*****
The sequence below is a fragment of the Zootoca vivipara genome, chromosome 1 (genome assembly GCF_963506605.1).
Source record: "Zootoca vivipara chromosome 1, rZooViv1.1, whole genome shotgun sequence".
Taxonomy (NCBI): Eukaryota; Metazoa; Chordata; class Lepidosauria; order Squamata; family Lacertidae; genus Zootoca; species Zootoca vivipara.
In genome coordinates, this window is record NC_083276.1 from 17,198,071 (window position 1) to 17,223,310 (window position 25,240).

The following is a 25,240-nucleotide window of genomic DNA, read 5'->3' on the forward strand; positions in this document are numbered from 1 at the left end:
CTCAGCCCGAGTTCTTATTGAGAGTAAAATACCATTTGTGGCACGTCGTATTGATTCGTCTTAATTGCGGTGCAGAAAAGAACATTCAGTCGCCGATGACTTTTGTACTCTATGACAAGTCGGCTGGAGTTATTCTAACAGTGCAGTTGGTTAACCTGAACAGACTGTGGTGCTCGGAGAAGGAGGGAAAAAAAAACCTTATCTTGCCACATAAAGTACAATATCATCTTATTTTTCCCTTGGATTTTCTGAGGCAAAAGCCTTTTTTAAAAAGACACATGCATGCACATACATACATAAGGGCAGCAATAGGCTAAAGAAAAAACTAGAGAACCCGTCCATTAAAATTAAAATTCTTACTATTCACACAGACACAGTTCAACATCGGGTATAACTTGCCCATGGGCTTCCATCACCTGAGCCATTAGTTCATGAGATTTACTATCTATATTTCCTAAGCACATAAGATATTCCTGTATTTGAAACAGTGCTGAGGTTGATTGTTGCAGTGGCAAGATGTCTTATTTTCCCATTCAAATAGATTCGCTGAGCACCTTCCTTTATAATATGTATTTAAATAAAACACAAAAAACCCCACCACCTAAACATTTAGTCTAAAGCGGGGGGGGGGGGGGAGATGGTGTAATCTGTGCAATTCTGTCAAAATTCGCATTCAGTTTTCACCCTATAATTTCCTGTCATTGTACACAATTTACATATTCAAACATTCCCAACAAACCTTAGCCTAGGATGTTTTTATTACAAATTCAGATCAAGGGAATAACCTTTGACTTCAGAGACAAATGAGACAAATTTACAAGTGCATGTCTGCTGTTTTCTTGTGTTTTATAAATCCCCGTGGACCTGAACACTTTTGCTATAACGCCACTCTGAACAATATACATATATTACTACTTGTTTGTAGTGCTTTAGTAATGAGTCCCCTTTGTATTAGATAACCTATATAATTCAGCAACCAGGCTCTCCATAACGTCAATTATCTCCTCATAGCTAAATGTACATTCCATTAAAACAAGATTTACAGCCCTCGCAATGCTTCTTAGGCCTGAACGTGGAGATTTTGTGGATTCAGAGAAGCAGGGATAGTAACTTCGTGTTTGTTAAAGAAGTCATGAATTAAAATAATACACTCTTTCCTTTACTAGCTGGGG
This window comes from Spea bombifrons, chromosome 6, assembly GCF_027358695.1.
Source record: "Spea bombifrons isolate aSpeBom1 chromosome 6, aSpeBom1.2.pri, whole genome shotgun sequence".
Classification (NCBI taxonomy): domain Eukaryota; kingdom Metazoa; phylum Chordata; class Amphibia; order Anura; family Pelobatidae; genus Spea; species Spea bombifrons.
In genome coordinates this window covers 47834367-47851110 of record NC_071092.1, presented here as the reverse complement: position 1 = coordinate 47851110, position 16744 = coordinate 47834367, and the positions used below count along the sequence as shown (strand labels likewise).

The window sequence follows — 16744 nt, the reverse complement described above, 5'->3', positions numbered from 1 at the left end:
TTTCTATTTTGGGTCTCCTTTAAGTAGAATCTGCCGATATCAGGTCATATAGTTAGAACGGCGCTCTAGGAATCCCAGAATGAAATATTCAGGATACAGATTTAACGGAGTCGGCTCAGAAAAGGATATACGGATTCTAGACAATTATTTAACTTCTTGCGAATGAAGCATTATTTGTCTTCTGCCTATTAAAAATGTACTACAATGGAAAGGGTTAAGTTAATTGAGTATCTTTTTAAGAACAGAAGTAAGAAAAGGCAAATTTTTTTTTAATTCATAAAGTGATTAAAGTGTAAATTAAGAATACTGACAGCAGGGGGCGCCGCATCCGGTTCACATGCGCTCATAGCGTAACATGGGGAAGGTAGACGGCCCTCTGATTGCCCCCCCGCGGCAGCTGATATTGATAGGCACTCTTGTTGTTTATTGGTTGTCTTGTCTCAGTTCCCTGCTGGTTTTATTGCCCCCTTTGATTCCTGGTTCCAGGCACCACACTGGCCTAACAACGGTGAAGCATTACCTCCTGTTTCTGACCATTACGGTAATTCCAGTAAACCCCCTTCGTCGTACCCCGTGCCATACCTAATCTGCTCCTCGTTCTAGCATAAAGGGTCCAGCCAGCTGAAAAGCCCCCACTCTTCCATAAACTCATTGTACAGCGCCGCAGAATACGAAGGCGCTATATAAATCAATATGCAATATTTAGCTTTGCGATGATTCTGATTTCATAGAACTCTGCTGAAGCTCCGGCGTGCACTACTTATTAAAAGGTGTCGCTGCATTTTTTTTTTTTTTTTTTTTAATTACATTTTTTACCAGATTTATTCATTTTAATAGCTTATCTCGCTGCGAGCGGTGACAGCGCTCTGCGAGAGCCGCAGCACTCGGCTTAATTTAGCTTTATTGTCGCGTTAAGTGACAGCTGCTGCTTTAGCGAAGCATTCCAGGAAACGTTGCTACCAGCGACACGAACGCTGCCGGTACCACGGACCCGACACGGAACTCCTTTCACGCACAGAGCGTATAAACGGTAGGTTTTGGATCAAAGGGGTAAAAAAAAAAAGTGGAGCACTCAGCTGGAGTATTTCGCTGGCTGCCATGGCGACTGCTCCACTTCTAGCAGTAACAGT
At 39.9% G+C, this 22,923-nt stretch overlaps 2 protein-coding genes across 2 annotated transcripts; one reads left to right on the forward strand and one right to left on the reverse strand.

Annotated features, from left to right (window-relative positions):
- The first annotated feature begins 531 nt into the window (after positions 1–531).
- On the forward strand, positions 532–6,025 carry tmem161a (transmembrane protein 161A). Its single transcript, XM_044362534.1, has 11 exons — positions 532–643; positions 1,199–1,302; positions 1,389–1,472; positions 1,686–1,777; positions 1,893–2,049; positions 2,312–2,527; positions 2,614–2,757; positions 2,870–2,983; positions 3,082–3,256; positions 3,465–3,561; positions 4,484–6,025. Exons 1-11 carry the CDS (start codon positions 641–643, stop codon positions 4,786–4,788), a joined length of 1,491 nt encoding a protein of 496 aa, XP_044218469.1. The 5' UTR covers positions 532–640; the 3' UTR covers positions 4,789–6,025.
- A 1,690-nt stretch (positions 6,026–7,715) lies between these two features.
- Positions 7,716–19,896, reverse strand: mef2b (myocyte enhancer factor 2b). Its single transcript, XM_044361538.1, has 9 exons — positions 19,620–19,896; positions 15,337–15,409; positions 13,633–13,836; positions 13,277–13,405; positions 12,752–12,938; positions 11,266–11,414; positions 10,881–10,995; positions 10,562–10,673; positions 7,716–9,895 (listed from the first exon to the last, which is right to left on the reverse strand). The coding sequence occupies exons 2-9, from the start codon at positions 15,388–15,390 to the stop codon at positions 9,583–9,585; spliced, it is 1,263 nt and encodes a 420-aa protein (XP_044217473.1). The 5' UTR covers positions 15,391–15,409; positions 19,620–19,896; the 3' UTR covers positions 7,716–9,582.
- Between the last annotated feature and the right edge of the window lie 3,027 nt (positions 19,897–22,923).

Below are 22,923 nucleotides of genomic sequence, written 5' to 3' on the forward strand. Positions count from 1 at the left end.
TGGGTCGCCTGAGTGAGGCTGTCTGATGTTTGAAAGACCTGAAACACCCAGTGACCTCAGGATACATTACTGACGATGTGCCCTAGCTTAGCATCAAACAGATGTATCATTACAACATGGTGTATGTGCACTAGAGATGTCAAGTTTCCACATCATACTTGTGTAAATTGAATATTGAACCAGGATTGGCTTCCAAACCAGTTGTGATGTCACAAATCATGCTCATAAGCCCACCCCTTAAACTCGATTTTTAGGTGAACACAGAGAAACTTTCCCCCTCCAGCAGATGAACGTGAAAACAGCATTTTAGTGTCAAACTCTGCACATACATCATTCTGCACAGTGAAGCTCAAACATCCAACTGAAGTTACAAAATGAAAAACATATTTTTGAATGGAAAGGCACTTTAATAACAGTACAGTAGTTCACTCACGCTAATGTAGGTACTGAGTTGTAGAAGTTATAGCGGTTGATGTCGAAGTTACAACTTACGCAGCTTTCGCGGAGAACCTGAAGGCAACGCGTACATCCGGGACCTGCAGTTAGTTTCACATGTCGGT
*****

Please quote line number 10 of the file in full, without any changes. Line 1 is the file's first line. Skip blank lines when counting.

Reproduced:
In genome coordinates this window covers 47834367-47851110 of record NC_071092.1, presented here as the reverse complement: position 1 = coordinate 47851110, position 16744 = coordinate 47834367, and the positions used below count along the sequence as shown (strand labels likewise).